But let’s not let the discussion slide too far into the pros and cons of globals in general. I think being able to declare the types of globals will make a big difference for notebook-based coding, so I’m looking forward to 1.8. All the answers here were really helpful, I learned a lot from them. Thank you very much!
I take your point on not derailing the thread too much, but I’m not sure I see how time to first plot is relevant to which coding environment you work in? Also I don’t see why notebooks necessitate globals, I write functions all the time in notebooks.
Finally, if you find time to first plot to be a real issue in day-to-day work consider just making a sysimage with your favourite plotting package in it and a few
plot(...) calls to eliminate it.
Oh, this is going to get even a bit more derailed now, but time to first plot is relevant because I want to do some calculations and then plot them. If I do that in a script it’s hard to iterate on my code, because every time I run it I have to wait for Plots to start up, whereas if I do it in a notebook then I only have to wait once and then I can iterate all I want. It doesn’t make much difference once everything’s all done and working and I just want to run it, but when iterating during the development process it makes enough of a difference to push me into using notebooks, which I otherwise wouldn’t do.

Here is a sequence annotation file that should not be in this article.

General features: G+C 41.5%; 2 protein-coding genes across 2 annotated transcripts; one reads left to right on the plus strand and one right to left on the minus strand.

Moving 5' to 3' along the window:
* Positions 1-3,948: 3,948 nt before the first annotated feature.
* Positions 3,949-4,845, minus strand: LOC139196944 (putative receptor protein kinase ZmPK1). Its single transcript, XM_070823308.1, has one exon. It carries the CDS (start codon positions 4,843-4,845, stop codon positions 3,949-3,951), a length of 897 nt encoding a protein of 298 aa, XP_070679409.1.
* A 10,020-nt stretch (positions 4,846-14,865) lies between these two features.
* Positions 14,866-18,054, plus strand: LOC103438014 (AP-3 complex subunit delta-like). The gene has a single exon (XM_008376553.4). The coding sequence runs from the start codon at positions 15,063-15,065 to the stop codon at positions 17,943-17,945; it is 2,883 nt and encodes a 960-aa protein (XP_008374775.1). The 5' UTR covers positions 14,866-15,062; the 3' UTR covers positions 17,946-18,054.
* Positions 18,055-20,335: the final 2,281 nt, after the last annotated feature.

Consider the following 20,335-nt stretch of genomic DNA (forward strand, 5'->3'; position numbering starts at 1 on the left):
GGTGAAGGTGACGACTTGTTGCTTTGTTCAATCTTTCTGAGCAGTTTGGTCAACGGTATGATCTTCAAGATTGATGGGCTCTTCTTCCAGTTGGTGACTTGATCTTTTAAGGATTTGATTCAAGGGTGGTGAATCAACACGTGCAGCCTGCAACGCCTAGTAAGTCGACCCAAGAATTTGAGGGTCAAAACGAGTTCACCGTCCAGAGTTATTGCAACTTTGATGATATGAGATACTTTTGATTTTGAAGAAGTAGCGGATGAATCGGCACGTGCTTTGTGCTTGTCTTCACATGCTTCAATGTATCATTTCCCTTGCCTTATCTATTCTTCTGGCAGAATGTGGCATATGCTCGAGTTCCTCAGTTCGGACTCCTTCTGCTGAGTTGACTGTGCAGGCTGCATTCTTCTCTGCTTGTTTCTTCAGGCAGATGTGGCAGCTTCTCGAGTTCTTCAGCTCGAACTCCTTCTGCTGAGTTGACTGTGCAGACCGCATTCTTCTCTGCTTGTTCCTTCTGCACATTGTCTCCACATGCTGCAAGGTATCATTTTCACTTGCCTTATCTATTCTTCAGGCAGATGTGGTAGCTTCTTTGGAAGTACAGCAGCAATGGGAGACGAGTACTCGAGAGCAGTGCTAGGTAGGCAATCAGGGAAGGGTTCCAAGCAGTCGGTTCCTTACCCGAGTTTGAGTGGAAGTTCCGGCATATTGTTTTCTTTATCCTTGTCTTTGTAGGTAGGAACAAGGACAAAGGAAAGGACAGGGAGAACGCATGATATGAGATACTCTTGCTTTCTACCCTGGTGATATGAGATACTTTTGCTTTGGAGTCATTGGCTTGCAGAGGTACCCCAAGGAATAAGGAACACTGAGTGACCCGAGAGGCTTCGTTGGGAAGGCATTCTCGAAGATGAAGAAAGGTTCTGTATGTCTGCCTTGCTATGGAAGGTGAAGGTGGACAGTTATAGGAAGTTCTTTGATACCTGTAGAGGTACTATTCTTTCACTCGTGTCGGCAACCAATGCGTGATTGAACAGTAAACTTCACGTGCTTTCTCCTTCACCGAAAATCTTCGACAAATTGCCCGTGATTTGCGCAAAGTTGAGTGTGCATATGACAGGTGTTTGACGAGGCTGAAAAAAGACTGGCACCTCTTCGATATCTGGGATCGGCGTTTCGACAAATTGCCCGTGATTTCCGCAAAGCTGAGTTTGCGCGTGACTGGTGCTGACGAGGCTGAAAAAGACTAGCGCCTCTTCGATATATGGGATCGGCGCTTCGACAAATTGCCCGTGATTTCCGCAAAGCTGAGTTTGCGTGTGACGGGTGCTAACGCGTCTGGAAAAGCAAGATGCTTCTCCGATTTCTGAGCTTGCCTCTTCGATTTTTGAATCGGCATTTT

I guess I could code in a script and then import the script into a REPL environment instead of starting a new julia instance every time I run it, but I guess I just figured if you’re going to be running a REPL anyway you might as well use a notebook instead and get the advantages of that.
Maybe I’ll look into making a custom sysimage. I haven’t really looked into that before - it seems like there might be some disadvantages to that option as well. I’m not unhappy with using notebooks, generally speaking.
My preferred workflow is writing .jl files that I edit in VSCode. I then evaluate the current line, or current selection, or current cell (cells can be created, delimited by
##) as needed. The VSCode window has an integrated Julia process that remains open, often over days and weeks.
Have you tried VSCode?